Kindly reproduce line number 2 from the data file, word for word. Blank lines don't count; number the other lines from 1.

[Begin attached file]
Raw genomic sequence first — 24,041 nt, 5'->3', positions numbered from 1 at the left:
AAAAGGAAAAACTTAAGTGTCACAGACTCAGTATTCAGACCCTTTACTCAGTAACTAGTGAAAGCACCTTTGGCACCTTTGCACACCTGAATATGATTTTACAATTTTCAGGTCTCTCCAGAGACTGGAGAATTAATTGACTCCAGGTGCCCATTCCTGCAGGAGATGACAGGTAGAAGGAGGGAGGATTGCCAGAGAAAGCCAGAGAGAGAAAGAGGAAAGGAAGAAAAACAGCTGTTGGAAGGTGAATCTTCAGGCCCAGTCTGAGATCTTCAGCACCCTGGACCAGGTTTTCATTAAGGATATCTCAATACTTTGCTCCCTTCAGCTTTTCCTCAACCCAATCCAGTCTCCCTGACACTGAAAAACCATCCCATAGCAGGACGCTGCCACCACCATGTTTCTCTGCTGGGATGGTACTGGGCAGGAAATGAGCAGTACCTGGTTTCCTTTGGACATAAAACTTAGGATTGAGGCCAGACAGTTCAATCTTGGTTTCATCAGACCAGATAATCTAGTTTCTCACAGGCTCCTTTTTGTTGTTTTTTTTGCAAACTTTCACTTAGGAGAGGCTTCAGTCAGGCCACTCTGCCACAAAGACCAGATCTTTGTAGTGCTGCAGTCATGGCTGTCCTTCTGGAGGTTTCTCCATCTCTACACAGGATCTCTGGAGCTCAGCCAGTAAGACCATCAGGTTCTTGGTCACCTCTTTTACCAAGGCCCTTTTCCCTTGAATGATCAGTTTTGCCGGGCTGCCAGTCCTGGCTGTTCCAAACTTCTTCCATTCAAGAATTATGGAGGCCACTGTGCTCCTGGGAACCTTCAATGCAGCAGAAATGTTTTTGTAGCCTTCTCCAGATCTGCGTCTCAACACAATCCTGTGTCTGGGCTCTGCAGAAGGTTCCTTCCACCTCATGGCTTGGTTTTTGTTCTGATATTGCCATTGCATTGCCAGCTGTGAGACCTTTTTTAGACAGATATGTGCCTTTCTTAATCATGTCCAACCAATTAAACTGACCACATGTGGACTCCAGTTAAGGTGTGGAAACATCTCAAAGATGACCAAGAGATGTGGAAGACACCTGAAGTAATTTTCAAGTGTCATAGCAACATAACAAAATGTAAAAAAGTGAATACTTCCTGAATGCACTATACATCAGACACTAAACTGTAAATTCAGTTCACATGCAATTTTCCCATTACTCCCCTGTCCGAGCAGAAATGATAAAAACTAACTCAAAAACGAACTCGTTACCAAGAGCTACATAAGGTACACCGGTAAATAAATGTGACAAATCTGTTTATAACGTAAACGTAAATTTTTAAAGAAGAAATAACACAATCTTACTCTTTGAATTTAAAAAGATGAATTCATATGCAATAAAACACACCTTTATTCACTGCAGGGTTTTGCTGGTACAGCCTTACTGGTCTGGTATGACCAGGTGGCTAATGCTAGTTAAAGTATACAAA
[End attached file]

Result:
AAAAGGAAAAACTTAAGTGTCACAGACTCAGTATTCAGACCCTTTACTCAGTAACTAGTGAAAGCACCTTTGGCACCTTTGCACACCTGAATATGATTTTACAATTTTCAGGTCTCTCCAGAGACTGGAGAATTAATTGACTCCAGGTGCCCATTCCTGCAGGAGATGACAGGTAGAAGGAGGGAGGATTGCCAGAGAAAGCCAGAGAGAGAAAGAGGAAAGGAAGAAAAACAGCTGTTGGAAGGTGAATCTTCAGGCCCAGTCTGAGATCTTCAGCACCCTGGACCAGGTTTTCATTAAGGATATCTCAATACTTTGCTCCCTTCAGCTTTTCCTCAACCCAATCCAGTCTCCCTGACACTGAAAAACCATCCCATAGCAGGACGCTGCCACCACCATGTTTCTCTGCTGGGATGGTACTGGGCAGGAAATGAGCAGTACCTGGTTTCCTTTGGACATAAAACTTAGGATTGAGGCCAGACAGTTCAATCTTGGTTTCATCAGACCAGATAATCTAGTTTCTCACAGGCTCCTTTTTGTTGTTTTTTTTGCAAACTTTCACTTAGGAGAGGCTTCAGTCAGGCCACTCTGCCACAAAGACCAGATCTTTGTAGTGCTGCAGTCATGGCTGTCCTTCTGGAGGTTTCTCCATCTCTACACAGGATCTCTGGAGCTCAGCCAGTAAGACCATCAGGTTCTTGGTCACCTCTTTTACCAAGGCCCTTTTCCCTTGAATGATCAGTTTTGCCGGGCTGCCAGTCCTGGCTGTTCCAAACTTCTTCCATTCAAGAATTATGGAGGCCACTGTGCTCCTGGGAACCTTCAATGCAGCAGAAATGTTTTTGTAGCCTTCTCCAGATCTGCGTCTCAACACAATCCTGTGTCTGGGCTCTGCAGAAGGTTCCTTCCACCTCATGGCTTGGTTTTTGTTCTGATATTGCCATTGCATTGCCAGCTGTGAGACCTTTTTTAGACAGATATGTGCCTTTCTTAATCATGTCCAACCAATTAAACTGACCACATGTGGACTCCAGTTAAGGTGTGGAAACATCTCAAAGATGACCAAGAGATGTGGAAGACACCTGAAGTAATTTTCAAGTGTCATAGCAACATAACAAAATGTAAAAAAGTGAATACTTCCTGAATGCACTATACATCAGACACTAAACTGTAAATTCAGTTCACATGCAATTTTCCCATTACTCCCCTGTCCGAGCAGAAATGATAAAAACTAACTCAAAAACGAACTCGTTACCAAGAGCTACATAAGGTACACCGGTAAATAAATGTGACAAATCTGTTTATAACGTAAACGTAAATTTTTAAAGAAGAAATAACACAATCTTACTCTTTGAATTTAAAAAGATGAATTCATATGCAATAAAACACACCTTTATTCACTGCAGGGTTTTGCTGGTACAGCCTTACTGGTCTGGTATGACCAGGTGGCTAATGCTAGTTAAAGTATACAAA